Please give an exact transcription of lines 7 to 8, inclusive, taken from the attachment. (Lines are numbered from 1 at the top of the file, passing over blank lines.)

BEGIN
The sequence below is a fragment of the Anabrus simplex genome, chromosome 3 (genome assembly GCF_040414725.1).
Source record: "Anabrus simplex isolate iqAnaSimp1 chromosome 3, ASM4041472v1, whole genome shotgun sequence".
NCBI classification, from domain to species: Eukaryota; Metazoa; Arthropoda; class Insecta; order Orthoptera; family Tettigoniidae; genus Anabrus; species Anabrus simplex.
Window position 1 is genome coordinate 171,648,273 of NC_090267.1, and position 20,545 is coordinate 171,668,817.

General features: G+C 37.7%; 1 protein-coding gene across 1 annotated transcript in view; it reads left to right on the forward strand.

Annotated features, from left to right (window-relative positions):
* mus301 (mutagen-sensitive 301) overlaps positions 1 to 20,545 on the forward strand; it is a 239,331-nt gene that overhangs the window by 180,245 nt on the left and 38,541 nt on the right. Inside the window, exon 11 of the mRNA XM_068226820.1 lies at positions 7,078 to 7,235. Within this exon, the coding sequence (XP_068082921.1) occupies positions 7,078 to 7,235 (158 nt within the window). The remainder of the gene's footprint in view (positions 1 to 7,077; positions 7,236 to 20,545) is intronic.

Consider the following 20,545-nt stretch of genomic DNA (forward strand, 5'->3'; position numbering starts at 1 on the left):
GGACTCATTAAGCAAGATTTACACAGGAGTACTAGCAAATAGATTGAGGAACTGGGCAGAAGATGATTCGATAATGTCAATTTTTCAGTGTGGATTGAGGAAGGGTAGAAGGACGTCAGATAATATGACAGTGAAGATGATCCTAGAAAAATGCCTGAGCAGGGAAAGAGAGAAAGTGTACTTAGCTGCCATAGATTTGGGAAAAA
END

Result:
* mus301 (mutagen-sensitive 301) overlaps positions 1 to 20,545 on the forward strand; it is a 239,331-nt gene that overhangs the window by 180,245 nt on the left and 38,541 nt on the right. Inside the window, exon 11 of the mRNA XM_068226820.1 lies at positions 7,078 to 7,235. Within this exon, the coding sequence (XP_068082921.1) occupies positions 7,078 to 7,235 (158 nt within the window). The remainder of the gene's footprint in view (positions 1 to 7,077; positions 7,236 to 20,545) is intronic.

Consider the following 20,545-nt stretch of genomic DNA (forward strand, 5'->3'; position numbering starts at 1 on the left):